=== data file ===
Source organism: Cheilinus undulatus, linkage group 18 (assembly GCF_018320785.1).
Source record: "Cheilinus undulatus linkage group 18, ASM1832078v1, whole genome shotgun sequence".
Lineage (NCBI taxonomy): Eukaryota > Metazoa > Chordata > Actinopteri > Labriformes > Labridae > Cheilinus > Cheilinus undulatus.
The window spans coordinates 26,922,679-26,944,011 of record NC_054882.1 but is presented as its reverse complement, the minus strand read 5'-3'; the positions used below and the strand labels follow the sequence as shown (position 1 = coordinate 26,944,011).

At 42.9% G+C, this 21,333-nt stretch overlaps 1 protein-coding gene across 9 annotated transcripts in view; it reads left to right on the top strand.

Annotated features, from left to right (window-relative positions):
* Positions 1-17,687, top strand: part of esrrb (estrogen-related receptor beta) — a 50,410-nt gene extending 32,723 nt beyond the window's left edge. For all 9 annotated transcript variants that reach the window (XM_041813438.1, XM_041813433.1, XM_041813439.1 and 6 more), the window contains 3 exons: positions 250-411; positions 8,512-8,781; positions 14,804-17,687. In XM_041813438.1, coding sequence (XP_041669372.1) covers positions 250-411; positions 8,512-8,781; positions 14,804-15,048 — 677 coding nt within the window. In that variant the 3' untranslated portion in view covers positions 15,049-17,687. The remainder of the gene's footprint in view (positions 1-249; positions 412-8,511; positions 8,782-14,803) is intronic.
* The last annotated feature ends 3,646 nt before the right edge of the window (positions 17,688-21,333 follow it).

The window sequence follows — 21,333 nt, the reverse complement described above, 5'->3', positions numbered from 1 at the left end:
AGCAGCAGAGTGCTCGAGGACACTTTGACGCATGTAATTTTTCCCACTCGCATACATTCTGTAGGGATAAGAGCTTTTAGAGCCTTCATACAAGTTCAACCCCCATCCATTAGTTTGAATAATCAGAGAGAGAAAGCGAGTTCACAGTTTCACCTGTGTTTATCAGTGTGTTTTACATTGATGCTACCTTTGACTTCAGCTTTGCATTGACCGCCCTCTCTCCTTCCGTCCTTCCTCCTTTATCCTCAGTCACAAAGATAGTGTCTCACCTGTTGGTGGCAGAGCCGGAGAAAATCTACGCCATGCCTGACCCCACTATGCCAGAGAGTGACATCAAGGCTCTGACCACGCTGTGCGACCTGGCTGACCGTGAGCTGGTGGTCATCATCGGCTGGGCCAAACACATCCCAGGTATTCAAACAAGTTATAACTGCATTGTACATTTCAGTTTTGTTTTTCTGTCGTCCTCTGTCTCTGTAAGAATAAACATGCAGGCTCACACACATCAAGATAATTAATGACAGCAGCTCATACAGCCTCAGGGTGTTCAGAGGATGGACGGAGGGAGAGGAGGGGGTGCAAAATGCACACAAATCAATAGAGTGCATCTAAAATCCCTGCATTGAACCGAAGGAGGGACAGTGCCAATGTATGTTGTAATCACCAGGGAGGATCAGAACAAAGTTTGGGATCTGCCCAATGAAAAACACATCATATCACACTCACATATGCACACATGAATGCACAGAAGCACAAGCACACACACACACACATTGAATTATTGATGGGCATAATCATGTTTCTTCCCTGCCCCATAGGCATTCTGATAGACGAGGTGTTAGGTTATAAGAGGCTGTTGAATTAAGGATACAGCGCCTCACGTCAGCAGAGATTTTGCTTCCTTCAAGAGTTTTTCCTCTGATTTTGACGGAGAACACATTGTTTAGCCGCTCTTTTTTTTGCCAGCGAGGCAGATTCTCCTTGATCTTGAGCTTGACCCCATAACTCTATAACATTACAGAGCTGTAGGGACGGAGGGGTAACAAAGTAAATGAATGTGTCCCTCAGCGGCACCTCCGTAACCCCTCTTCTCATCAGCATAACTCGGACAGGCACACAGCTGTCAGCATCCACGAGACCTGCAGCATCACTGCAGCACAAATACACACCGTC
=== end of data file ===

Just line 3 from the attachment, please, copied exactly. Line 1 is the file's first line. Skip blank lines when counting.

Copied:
Lineage (NCBI taxonomy): Eukaryota > Metazoa > Chordata > Actinopteri > Labriformes > Labridae > Cheilinus > Cheilinus undulatus.